Tuesday was neatly divided between the frustrating (trying to get money on a non-functioning Visa card and having the coin purse on my wallet pull adrift from the frame, scattering 100 Yen pieces all over the floor of the Daiwa Bank) and the gloriously relaxing. I'll draw a veil over the frustrating part, saying only that we never worked it out, and now I have to call AmEx to ask them what the hell's up with my PIN number. In the meantime, Ellen's footing all the bills, bless her. I feel a little like the Queen of England: "Us? Carry cash? My minion will attend to the matter."
The relaxing part started when Yuko picked up Ellen and Charlotte in the Niigata Art Museum, where they were sitting in the reception room drinking tea and fanning themselves and waiting for us to come back from the bank. Then we set out for the sea shore.
The sun finally came out. The sea was a deep blue-green, almost like a dark teal, shading bluer and greener depending, I suppose, on depth. Across the road were fields of daikon and rice and leeks and vegetables whose leaves I utterly did not recognize, interspersed with pine forests--where North Koreans hid to kidnap people from the beaches to take to Korea to teach Koreans Japanese. After a while, we turned inland and almost immediately hit mountains, forested to their crests, folded and interfolded down their sides, with some startling rock formations right down to the water. We passed rocks with pines clinging horizontally to their slopes and tunneled through little mountain spurs, ending up in the Fermier winery.
To say that the vintner is a cat lover is to understate the case. The road to the winery is not paved, lest stray motorcycles or speeding cars hit a cat. There are wine boxes under every bench for shaded cat naps and a tree hung with variously-sized cat's cradles made of curved twigs and rope. We saw a black and white brindled young cat occupying one, but it immediately jumped down and insisted on being petted, so we don't have a picture of one in use, sadly. We do, however, have pictures of Charlotte making much of the cat. His odd brindle didn't really come out--it's very subtle, rather as if a black cat had gently brushed past a not-too-newly painted white fence. Nor did we taste the wine. Judging from the soil, I'd think it would be acidic, and Yuko said it wasn't really very good.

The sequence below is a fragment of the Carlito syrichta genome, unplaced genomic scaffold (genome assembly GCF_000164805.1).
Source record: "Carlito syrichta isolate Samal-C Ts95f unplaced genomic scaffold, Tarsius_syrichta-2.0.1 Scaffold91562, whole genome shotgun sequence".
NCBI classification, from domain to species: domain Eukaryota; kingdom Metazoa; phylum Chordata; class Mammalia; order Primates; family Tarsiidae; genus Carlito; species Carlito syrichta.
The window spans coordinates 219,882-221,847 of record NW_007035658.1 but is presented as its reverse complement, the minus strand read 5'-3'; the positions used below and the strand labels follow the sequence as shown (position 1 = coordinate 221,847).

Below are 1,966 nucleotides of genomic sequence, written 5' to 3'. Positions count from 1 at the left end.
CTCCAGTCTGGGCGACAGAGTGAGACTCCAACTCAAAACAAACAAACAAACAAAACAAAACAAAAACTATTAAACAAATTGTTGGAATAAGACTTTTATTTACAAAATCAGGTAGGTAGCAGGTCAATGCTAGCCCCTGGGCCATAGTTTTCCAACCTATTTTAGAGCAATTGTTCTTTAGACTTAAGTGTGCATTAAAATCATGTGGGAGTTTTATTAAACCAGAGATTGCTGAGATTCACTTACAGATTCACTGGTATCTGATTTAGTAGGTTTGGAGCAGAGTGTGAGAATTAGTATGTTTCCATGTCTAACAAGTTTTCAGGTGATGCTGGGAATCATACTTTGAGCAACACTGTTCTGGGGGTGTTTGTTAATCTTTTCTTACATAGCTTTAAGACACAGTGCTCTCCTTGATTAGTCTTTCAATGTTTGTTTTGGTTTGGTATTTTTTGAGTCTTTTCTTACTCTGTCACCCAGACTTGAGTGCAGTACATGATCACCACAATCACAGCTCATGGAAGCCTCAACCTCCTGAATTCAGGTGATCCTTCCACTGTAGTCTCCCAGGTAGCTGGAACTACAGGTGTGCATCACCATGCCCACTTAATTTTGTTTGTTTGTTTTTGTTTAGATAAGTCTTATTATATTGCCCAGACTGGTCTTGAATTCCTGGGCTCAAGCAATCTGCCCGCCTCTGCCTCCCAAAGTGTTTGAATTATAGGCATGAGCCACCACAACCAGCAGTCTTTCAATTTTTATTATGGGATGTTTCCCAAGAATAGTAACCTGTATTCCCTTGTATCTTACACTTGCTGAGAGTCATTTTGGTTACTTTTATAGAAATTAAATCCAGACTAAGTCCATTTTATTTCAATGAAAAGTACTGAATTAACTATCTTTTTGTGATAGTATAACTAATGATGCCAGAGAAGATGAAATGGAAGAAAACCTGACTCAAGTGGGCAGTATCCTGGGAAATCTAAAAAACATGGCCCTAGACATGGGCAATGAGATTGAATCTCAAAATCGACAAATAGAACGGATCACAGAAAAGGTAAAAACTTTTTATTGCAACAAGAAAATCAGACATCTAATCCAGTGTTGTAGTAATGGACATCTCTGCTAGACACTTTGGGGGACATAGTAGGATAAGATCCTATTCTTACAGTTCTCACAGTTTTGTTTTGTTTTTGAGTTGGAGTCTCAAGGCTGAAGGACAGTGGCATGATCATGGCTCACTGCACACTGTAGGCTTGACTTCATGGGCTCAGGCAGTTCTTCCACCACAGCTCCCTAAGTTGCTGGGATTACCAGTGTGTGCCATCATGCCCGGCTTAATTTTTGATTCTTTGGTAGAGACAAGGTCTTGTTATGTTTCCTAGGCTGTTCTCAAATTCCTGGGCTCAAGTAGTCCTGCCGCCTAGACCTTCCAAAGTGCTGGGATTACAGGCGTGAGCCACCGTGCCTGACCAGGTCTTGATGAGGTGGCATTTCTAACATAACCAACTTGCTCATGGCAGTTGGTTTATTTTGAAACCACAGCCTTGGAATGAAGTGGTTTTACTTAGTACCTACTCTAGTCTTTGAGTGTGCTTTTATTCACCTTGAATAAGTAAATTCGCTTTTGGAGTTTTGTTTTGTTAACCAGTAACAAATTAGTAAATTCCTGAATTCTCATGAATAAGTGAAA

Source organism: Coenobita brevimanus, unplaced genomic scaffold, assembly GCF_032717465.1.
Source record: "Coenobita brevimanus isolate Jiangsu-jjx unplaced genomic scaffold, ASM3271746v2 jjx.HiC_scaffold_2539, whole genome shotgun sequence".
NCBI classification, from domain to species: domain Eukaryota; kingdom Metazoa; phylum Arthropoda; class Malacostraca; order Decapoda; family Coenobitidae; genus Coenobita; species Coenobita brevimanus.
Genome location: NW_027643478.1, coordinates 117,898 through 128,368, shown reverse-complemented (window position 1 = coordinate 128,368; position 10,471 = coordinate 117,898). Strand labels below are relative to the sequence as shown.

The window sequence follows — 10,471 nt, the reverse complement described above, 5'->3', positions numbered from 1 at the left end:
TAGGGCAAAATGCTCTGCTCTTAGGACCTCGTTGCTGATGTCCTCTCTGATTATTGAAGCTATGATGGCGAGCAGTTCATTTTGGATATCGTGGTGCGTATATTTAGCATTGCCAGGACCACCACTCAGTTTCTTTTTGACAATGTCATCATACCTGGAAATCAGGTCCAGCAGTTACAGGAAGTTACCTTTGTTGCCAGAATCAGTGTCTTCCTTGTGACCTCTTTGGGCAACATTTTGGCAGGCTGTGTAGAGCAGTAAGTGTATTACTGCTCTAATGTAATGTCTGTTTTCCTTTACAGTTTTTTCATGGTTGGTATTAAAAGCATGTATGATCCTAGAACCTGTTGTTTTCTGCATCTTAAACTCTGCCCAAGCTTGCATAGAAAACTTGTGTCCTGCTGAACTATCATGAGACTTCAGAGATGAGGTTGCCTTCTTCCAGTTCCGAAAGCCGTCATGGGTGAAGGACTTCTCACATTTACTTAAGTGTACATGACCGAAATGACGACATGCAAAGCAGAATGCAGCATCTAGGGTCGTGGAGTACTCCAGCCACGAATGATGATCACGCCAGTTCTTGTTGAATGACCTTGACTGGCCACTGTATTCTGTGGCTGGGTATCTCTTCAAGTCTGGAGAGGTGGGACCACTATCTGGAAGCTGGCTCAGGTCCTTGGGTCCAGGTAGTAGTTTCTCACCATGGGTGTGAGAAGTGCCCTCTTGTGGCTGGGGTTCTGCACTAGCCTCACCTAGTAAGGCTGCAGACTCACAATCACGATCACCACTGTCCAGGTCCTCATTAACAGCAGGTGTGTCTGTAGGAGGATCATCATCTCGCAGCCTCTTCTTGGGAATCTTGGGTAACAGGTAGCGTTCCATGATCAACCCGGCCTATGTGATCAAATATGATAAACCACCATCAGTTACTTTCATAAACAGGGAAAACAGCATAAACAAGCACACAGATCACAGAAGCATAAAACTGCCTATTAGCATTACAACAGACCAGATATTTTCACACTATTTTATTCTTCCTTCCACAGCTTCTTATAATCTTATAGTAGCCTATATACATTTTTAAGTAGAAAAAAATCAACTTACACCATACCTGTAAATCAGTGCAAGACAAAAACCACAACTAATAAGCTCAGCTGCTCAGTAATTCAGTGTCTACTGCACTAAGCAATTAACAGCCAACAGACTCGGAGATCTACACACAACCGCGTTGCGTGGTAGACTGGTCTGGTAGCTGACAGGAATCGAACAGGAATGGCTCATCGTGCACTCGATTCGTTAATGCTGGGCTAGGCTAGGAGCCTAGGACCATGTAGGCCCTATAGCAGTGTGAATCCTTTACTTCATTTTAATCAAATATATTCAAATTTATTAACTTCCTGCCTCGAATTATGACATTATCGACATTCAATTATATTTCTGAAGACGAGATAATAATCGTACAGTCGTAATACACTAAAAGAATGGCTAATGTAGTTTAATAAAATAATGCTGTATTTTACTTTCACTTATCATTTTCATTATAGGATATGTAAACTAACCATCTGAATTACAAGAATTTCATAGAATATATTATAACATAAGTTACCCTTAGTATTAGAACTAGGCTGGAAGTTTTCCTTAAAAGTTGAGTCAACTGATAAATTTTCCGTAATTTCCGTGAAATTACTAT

We did taste the sake at the brewery we visited later in the afternoon, in the town of Iwamuro Hot Spring, They only make the sake in the winter, starting in November, so all we saw was quiescent vats and huge rice steamers and an accordion-like sake press and baskets for washing the rice. But there was a gently pervasive odor of sake nonetheless, and bottles to sample in a lovely tatami room off a tiny, beautiful garden full of rocks, moss, and smallish maples. We each bought a small example of the very sake that the Emperor tasted and gave a medal to a few years ago, done up in a pretty blue glass bottle that doubles (when empty) as a bud vase. And then Yuko drove us to the Yahiko Shinto Shrine, one of the largest and oldest in the district.
By this time, we're pretty tired, and it's pretty hot, but we soldier on under a magnificent tori and past many grateful stone lanterns and a small temple to the spirit of the divine horse, with a very old and magnificent wooden statue of a fully-armed horse in it, more than life-sized. Equine armor doesn't seem to vary that much from country to country, except in details of decoration--less than human armor does, in fact. Forehead and chest must be protected, and there has to be a fairly sturdy saddle and stirrups. Horns on the forehead armor optional, but in this case, fully deployed. A nearby small museum beyond a moss garden (I do love moss gardens) boasted maybe 20 katanas, from the 10th Century to the present, all of them gleaming, beautiful, and deadly looking. Also a metal arrow and a war fan that looks a little like a blunt iron labrys. You hold it up to alert the troops you're about to charge, point it in the direction you'd like them to go,while yelling loudly, and presumably whack your enemy over the head with it once you reach him. The fan a Sumo wrestling judge uses is shaped the same way, and early examples of same are identical to war fans. All of which we wouldn't have known if it hadn't been for Sarah. Thank heaven for knowledgable friends.
Sarah told us all this back at the hotel at dinner time. She had spent the afternoon at the art museum, planning for an exhibition of the MFA's urosige (I may not have that right) prints that's traveling in Japan next year. Yuko and her husband took us out to another feast--yakitori this time: grilled chicken (including hearts, livers, and skin), scallions, tiny green peppers, pickled eggplants, and two kinds of rice mixed with vegetables, both of them delicious. Oh, and sake, of course. We waddled home, observing some local yazuka out with their dolly-mops on the way, and have spent the balance of the evening unpacking and repacking our suitcases so we can send our suitcases to Kyoto while we train from hot spring to hot spring later in the week. Tomorrow: Sado Island. I can hardly wait.